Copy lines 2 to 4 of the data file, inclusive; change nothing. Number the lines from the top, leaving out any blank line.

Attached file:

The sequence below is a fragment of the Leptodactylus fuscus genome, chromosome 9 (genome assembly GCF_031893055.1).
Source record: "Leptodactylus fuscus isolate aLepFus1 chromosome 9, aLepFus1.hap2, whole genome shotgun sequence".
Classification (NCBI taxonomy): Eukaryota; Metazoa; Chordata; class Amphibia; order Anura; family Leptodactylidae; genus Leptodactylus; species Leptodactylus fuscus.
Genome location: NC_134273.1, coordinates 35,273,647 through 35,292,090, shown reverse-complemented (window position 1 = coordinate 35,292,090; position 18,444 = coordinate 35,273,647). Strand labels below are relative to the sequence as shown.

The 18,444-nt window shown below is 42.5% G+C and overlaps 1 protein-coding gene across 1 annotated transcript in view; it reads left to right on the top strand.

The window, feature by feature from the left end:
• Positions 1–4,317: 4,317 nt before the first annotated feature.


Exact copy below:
Source record: "Leptodactylus fuscus isolate aLepFus1 chromosome 9, aLepFus1.hap2, whole genome shotgun sequence".
Classification (NCBI taxonomy): Eukaryota; Metazoa; Chordata; class Amphibia; order Anura; family Leptodactylidae; genus Leptodactylus; species Leptodactylus fuscus.
Genome location: NC_134273.1, coordinates 35,273,647 through 35,292,090, shown reverse-complemented (window position 1 = coordinate 35,292,090; position 18,444 = coordinate 35,273,647). Strand labels below are relative to the sequence as shown.